Any office is susceptible to an outbreak of swine flu due to the shared equipment, close quarters, and friendly contact. Fortunately, most offices can tell employees to work from home, stay home sick, or can often close down for a day or two until the illness passes. Contact centers often don't have that luxury, but they should be developing a plan in case H1N1 hits their employees.Recently a call center in Oklahoma City nearly shut down when a supervisor thought she had swine flu. Luckily it turned out she wasn't diagnosed with the illness, but it caused a stir and should be a reminder to every contact center manager to have a contingency plan in place.
We've discussed this before in other cases like natural disasters, but H1N1 poses a different threat because it's crossing the entire country (and world) at once. Unlike an earthquake or flood, where calls can be routed to another center, multiple offices may have to close (or at least be severely understaffed). Ensuring employees' health is the first priority, but second on that list is achieving the same customer experience level as when the centers are fully staffed.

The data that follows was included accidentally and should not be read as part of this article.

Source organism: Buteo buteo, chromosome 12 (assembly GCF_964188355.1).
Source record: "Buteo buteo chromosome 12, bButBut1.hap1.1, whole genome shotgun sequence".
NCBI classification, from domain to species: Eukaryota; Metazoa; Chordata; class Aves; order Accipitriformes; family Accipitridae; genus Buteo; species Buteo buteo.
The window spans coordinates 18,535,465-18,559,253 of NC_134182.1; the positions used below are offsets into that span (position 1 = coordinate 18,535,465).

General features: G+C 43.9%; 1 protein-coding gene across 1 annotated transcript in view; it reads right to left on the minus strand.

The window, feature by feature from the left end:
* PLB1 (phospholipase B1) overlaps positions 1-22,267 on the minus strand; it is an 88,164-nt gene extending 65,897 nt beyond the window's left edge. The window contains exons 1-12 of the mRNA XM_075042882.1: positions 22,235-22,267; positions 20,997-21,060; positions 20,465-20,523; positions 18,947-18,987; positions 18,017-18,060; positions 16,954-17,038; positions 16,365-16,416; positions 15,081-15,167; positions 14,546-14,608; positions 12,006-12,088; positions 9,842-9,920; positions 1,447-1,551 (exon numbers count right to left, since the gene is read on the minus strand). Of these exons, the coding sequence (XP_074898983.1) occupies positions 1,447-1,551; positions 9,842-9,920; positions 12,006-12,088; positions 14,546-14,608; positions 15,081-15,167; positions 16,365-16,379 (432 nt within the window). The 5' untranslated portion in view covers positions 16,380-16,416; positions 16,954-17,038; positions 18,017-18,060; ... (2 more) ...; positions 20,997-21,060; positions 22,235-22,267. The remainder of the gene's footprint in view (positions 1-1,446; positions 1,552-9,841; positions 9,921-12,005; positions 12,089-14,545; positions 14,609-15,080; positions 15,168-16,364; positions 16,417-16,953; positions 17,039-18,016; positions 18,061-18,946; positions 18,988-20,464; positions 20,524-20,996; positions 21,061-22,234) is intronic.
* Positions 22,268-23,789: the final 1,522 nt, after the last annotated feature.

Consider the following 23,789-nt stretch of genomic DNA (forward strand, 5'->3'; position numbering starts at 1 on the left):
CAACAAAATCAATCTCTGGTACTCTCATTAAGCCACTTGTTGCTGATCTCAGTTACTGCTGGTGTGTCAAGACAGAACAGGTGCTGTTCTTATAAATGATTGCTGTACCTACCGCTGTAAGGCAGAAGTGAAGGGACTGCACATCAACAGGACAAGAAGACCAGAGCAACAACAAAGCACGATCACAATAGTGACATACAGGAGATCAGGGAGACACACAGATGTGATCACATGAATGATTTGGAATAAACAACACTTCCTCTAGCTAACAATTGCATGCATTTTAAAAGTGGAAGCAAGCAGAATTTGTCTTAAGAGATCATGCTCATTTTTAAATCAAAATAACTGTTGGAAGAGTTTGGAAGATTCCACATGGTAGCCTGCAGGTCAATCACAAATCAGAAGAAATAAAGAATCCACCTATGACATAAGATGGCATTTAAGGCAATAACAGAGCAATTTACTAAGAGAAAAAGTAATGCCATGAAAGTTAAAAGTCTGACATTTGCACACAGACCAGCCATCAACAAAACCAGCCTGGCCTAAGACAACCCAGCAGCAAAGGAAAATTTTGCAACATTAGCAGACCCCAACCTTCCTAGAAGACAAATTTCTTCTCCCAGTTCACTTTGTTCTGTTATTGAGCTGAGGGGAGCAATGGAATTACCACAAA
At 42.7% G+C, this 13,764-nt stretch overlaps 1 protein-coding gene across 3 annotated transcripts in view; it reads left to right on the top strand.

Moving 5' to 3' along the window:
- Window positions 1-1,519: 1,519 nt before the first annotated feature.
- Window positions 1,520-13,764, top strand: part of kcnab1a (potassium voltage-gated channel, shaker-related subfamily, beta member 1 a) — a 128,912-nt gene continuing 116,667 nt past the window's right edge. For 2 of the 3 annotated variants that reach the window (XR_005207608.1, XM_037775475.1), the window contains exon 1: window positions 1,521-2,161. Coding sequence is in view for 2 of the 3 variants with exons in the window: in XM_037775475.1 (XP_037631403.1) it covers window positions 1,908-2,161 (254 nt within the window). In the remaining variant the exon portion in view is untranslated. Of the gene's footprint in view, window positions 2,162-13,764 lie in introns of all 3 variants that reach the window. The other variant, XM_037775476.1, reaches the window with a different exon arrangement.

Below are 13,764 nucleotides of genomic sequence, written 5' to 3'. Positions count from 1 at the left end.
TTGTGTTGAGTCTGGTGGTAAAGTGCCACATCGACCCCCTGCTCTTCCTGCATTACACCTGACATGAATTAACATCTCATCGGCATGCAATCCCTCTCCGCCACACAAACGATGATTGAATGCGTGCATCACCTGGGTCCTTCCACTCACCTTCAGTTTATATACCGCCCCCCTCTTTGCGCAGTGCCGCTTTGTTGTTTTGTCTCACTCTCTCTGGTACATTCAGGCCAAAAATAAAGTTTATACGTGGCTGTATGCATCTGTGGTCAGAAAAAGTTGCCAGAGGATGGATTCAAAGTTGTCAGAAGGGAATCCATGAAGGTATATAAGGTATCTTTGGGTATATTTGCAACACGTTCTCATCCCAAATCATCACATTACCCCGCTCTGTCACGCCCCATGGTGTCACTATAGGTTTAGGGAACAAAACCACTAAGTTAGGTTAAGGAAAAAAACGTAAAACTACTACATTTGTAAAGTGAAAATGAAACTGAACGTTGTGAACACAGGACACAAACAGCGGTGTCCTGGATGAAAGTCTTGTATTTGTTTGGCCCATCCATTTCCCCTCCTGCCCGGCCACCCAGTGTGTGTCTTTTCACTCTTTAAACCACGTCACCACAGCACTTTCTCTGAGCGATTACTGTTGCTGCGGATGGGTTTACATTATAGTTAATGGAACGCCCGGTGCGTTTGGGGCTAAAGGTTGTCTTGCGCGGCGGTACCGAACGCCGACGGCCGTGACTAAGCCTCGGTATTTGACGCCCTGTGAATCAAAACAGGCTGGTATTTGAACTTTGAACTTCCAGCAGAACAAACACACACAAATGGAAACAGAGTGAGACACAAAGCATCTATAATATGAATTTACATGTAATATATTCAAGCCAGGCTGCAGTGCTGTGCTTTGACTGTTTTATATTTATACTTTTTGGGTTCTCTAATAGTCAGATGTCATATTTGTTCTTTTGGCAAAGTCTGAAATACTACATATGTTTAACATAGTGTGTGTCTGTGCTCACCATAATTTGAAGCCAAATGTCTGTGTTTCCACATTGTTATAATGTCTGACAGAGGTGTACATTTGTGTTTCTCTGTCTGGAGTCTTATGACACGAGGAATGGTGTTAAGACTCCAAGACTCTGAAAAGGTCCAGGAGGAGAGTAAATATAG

Just today the New York Times reported that the US had only received 23.2 million doses of swine flu vaccine (9 million in the last week) out of the 120 million it expected to have on hand at the end of October. For a number of reasons, its clear there won't be enough vaccines to keep the virus from causing major disruptions.
As contact center managers, make sure your employees stay home if they're feeling any flu-like symptoms so that they don't spread the illness to others. Encourage vaccination in line with Federal recommendations. And most importantly, expect to make changes to processes, schedules, and training to limit the impact of understaffing.
Has your company discussed how swine flu might impact your customer service personnel? Do you have a contingency plan in place?